You will probably have to experiment to find out what works for you and what doesn’t, and it’s likely that you’ll need to try different things at different times. Just because something works for someone else, doesn’t mean it will help you. That goes for everything in this article.

Second Up: Insomnia is not all Bad

While I’m not exactly a fan of my insomnia, it has been the cause of some of my most productive and creative periods. Many of the insomniacs I know are widely read, productive, and creative, partly because they have those extra few hours of wakefulness, uninterrupted by the outside world, to read, write, create, or just cogitate. The late nights can be a haven from all the interruptions of the day.

If you can learn to manage your insomnia you may just find that it becomes a useful tool that occasionally lets you get stuff done that you might not otherwise. However that means you need to learn to understand your mind and body, and to watch out for the signs that indicate a bad night ahead, when it might be easier to simply go with the flow rather than trying to force your body to do something it’s not in the mood for.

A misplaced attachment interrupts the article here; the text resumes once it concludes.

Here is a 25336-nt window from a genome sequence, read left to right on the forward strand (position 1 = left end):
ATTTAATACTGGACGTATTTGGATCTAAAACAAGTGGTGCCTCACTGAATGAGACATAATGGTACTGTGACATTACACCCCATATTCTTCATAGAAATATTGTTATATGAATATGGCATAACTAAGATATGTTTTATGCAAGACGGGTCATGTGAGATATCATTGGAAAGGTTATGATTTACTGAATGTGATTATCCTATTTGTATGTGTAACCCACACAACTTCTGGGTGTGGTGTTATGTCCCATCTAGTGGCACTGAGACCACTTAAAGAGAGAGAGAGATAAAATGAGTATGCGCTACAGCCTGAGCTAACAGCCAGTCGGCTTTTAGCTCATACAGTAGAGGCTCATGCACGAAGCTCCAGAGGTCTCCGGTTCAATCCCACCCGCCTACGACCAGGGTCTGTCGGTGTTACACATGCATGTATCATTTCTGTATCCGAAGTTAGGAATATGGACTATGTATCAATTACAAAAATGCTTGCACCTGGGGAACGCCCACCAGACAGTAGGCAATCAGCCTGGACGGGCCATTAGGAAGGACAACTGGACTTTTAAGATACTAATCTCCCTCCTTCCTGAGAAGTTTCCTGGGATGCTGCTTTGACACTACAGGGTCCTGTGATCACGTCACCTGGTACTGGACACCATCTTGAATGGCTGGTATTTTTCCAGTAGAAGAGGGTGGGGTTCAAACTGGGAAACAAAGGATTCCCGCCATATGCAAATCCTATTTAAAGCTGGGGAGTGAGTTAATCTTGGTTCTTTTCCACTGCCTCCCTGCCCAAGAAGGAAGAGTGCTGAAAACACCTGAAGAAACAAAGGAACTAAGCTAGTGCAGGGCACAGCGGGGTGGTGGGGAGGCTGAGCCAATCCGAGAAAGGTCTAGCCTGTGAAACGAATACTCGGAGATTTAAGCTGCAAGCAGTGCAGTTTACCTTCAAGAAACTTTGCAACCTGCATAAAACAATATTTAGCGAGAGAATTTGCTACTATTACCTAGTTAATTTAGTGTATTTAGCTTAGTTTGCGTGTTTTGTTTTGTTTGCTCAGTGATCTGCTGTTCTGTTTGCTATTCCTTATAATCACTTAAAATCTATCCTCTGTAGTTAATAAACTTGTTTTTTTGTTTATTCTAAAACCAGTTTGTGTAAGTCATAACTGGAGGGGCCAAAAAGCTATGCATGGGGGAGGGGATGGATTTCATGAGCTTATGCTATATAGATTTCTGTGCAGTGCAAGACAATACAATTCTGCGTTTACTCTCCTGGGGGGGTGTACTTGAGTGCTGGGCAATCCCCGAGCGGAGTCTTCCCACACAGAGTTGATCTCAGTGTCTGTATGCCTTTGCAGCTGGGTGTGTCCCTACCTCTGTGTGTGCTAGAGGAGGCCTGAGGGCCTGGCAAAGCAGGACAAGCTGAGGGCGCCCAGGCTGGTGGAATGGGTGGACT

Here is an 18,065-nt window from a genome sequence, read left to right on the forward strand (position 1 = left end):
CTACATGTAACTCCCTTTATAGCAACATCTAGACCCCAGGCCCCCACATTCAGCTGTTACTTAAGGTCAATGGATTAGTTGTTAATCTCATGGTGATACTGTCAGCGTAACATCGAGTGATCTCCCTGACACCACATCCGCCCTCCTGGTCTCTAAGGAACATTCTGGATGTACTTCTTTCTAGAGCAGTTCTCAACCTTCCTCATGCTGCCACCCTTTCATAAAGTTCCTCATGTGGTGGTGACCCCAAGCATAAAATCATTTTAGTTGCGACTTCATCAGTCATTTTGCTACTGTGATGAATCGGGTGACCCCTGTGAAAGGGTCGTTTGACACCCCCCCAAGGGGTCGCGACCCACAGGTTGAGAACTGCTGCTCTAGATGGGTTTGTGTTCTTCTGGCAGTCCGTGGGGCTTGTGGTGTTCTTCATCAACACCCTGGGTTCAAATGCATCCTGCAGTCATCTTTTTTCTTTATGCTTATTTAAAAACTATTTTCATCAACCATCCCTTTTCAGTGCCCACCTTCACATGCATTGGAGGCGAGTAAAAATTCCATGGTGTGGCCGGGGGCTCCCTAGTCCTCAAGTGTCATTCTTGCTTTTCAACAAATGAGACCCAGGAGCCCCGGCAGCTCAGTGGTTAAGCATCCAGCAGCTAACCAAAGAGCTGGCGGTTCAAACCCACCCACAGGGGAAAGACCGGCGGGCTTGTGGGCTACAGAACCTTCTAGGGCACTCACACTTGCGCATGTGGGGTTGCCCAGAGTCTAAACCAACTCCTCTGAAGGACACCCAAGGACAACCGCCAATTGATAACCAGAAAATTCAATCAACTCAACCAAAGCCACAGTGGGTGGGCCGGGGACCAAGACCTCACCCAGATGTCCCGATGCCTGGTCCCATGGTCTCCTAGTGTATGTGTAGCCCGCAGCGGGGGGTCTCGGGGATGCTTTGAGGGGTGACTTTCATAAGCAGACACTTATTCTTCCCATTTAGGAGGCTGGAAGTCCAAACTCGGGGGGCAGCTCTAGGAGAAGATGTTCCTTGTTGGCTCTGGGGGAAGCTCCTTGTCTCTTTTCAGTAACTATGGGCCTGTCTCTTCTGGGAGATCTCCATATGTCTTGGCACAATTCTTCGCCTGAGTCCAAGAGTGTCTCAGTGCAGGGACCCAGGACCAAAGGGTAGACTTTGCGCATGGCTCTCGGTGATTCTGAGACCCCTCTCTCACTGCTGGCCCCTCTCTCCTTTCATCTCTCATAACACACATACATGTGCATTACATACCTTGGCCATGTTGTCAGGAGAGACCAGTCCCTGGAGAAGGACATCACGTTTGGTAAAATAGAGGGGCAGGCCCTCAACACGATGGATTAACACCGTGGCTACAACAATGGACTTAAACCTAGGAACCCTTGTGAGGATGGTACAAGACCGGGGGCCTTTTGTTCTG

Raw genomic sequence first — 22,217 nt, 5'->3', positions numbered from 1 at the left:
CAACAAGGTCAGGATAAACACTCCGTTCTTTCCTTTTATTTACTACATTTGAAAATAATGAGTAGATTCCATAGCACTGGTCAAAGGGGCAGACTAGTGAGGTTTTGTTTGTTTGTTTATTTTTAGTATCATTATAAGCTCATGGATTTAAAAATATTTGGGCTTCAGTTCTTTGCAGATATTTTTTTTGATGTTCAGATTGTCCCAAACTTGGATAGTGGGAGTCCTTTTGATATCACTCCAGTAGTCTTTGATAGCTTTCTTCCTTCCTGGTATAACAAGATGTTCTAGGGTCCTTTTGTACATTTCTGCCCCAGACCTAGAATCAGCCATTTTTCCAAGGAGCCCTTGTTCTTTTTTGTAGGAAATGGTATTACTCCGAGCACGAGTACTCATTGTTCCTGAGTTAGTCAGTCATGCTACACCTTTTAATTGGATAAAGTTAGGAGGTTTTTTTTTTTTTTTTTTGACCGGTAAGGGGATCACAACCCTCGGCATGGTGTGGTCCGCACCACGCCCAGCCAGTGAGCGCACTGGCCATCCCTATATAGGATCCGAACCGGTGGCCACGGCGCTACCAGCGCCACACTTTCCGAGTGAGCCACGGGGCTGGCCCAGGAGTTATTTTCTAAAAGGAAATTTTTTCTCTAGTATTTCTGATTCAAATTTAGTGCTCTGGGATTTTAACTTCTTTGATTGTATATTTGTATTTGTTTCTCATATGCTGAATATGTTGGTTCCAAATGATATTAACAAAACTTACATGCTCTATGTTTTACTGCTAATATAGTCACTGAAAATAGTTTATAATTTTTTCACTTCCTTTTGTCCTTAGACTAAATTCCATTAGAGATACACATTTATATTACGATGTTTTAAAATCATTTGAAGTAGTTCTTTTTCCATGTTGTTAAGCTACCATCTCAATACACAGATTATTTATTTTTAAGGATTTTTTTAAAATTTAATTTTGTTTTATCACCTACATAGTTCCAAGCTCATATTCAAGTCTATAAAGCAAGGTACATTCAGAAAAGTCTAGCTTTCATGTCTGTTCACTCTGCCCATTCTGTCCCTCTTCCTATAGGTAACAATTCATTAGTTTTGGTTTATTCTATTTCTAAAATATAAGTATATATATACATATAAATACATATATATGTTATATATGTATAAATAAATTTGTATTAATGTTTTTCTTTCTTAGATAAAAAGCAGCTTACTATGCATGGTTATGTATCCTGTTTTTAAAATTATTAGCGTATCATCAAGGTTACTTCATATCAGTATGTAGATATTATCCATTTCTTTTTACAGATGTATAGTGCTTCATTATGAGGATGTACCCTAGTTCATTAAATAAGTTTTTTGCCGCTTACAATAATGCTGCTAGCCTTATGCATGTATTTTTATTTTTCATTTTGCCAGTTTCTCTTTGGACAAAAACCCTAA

Lets start with the easy stuff, the physiological approach.

Maximise Your Expose to Light During the Day

Left unregulated our circadian system would have us waking and sleeping on a not-quite-24-hour clock. Rather than let us slip out of synch with the day the body uses light to entrain our internal clocks with the passage of time. However this means that the artificial light we are all exposed to screws up our circadian clocks. This is especially the case if you are a late riser. Use light to wake yourself up in the morning, and get as much exposure to it as you can during the day. Make sure your office is well lit, especially in winter, and try and get outside during daylight hours if at all possible.

You might want to consider one of these alarm clock lights which some people swear by. I went the cheap route: I put the cheapest, weakest, most defused CFL bulb I could find in my bedside lamp, then plugged it into a cheap digital timer switch. It comes on slowly (cheap CFLs take a while to warm up) about 10 minutes before any of my alarms go off and tends to gently “pre-wake” me. It also ensures I’m waking up in some light, which seems to trick my body into getting going quicker. Waking up in a lit room also makes it psychologically easier to rise, and harder to nod off again.